> Only Model, and it was believed to be a true and accurate model of reality.
> Deviance from the model was not tolerated.
> Along comes Logic. Logic, in many cases -- especially analysis of physical
> phenomena -- appears to work better. But instead of learning from Religion,

It does work better. Unless you insist that planes only appear to fly.

> Logic makes the same mistake. It insists that it is the Only Model, and
> devience from Logic is not permitted. :-) It is, indeed, a Sin of the
> Church of Virus.

Science (I think you are talking about Science here), if it could speak
it would admit it is not the only model (obviously there is religion), but
it would insist it is the current best model (if by best you mean most
accurate or effective). Moreover, it possesses the best method for
improving itself since it is not, and very likely will never be, perfect.

> Science has those tendencies, but it also has the tendency to give those
> concepts lip-service only. Many scientists say "well, nothing can be
> proven," and then happily insist that this or that or the other can't
> happen/doesn't exist/shouldn't be applied because it's contrary to Logic.

Contrary in what way? Entities which are logically incoherent? Postulated
events that contradict accepted laws of physics? Irrefutable claims?

> And Logic, of course, is never questioned; only an individual's application
> of it.

Are you talking about philosophers, working scientists, people off the
street? In any case I think it is mostly a matter of expediency. How much
effort do you want to put into questioning basics? Would you criticize
someone for assuming that reality exists?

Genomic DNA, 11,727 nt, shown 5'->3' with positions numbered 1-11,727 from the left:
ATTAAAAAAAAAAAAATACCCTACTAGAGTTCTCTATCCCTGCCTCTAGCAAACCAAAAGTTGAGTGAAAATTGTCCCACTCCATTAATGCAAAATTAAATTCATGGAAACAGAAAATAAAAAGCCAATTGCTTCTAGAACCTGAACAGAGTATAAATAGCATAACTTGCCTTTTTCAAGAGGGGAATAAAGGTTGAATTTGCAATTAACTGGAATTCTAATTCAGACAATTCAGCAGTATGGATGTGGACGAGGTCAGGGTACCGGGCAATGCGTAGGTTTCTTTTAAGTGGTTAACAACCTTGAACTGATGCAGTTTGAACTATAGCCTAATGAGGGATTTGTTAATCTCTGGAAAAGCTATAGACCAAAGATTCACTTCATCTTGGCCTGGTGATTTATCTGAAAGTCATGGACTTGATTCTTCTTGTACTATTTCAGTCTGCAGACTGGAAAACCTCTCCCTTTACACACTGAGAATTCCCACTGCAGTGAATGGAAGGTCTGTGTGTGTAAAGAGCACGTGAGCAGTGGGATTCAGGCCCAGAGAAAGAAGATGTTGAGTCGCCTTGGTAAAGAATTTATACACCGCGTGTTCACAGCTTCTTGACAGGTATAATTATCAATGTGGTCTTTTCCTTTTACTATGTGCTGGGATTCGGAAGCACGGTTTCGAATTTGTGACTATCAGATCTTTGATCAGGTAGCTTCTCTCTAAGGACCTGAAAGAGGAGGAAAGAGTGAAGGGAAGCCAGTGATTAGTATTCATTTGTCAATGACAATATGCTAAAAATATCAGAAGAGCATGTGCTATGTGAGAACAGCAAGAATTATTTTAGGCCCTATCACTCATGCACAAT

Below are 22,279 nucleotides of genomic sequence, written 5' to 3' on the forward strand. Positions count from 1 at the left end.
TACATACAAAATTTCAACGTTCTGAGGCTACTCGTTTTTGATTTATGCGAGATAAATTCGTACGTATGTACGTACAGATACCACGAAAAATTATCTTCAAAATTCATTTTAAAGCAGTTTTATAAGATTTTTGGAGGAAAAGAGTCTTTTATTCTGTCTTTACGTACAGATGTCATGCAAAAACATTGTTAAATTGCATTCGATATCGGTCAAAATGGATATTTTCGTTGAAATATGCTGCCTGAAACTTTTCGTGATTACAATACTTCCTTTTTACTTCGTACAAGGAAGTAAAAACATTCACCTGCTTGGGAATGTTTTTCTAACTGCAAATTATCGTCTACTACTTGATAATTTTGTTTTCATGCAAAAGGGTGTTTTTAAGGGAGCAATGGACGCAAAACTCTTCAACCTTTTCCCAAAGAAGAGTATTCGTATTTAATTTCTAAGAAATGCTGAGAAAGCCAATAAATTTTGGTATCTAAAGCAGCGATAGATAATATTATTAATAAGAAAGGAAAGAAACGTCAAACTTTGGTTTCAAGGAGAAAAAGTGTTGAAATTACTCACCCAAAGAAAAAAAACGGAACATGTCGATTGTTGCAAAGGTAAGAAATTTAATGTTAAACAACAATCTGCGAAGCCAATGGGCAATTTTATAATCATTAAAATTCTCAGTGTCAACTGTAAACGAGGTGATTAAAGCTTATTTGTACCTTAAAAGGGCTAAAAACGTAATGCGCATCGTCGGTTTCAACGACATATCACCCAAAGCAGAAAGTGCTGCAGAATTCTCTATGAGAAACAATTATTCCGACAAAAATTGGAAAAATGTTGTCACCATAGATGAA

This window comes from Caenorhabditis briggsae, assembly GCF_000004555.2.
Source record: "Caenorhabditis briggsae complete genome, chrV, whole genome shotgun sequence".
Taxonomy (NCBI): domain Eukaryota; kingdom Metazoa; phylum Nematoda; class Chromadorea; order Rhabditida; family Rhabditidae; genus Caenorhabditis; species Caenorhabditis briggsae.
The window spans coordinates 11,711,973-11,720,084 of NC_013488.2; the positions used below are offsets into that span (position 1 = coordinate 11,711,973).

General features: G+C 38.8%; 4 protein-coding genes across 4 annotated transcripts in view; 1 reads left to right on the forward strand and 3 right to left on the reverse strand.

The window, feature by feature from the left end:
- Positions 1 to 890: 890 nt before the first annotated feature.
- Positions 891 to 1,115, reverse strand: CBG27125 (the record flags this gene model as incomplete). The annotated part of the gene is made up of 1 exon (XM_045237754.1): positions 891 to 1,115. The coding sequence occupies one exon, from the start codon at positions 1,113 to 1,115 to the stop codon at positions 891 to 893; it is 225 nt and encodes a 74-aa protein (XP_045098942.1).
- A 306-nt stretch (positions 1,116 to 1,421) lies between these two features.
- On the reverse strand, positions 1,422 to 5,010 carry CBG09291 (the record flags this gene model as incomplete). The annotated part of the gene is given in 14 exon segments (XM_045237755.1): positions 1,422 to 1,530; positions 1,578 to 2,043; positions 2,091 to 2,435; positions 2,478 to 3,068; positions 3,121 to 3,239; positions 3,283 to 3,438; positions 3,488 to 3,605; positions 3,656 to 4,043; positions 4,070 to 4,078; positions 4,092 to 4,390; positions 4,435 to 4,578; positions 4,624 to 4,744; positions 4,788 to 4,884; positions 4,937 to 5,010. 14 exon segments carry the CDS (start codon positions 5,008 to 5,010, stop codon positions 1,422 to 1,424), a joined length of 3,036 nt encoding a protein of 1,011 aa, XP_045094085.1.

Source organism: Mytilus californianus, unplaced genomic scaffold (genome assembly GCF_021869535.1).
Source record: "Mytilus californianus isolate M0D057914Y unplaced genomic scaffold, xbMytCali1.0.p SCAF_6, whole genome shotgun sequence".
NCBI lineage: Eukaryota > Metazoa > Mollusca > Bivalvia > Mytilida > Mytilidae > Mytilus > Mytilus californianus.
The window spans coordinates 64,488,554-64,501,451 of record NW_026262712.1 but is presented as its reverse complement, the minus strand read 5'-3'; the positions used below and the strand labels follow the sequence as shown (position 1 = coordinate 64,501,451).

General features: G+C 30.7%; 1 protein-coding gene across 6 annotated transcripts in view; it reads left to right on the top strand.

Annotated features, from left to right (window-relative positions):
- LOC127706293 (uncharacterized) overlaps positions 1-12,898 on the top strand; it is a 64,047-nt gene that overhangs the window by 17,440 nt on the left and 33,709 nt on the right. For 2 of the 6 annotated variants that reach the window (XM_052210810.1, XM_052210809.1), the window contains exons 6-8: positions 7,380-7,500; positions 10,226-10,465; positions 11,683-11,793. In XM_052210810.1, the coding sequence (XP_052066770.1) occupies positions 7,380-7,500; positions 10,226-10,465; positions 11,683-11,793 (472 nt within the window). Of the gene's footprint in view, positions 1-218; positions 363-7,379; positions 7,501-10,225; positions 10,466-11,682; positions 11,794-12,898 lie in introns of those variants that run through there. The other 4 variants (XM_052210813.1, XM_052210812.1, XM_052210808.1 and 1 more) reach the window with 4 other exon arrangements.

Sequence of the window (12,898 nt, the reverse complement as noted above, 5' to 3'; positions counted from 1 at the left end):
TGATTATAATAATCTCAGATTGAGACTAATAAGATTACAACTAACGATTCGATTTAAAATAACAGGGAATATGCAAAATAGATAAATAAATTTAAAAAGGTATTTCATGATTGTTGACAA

> >> What this does, essentially, is reduce all major schools of thought and
> >> discipline to "ways of seeing."
> >
> >Yes, but that doesn't mean they are all equally good or accurate or
> >useful.
> Agreed. But how does one measure? One better be able to, if one is going to
> insist that there is only One Way.

Effectiveness. Which paradigm allows you to do what you want most

> [snipage]
> >No, I don't think Science ever claimed that. It merely claimed to be
> >more correct. Big difference.
> Whups! I see a difficulty here, and it's my fault. In many cases, I've used
> the term "Logic" and "Science" as synonyms. This is incorrect. I've been
> doing this sort of thing because I see Science as being an application of
> Logic, and it is generally Science that attacks religion, not Logic itself.
> I appologize for the wasted time here -- I'll have to re-draft the post to
> make sure I make that correction.

Yes there has been some confusion over terms here, especially
"logical", "rational", "reasonable" and "scientific" used interchangebly.

> In this case, I should have said that Religion and *Logic* both insist they
> are absolutely true.

No, logic is a formal system for manipulating propositions. It says only
that if your axioms are true and you follow the rules precisely, then
your conclusions will be true.

> >> Where does this leave us? It leaves us in a rather sticky perdicament. One
> >> might consider trying to determine which method of seeing is "better" than
> >> the other, but how would we judge it?
> >
> >Logic and experience. (Depending on your criteria of course. Logic never
> >got anybody into Heaven or saved a soul.)
> How does one interpret experience? And how do you know Logic never got
> anybody into Heaven? ;-)

In my experience (:-) consistency makes a good measure of how to
interpret experience. I know others on this list don't agree that
consistency is all-important, but I don't think they realize what they
are giving up.

All accounts of Heaven I have read are logically incoherent. Perhaps
you have another concept of Heaven?

> Observational data that has been analyzed and gathered under the assumption
> that Logic is completely understood, that it *is* the Accurate and True way
> of percieving Objective Reality, and that it has been applied correctly. I
> am suggesting that at least one of these is suspect in every instance of
> application of Logic. I am questioning the concept that Logic is either
> accurately percieved or that Logic is, indeed, the way the world works.

I admitted as much when I said that the observational data are just
nodes in the self-referential net (in contradistinction to the empiricist
view that experience forms of foundation of knowledge). I concede
it may be mistaken, but I have yet to see something better.

> There is much so-called "observational data" and "empirical evidence" for
> the existence and involvement of God, but it is often discounted since it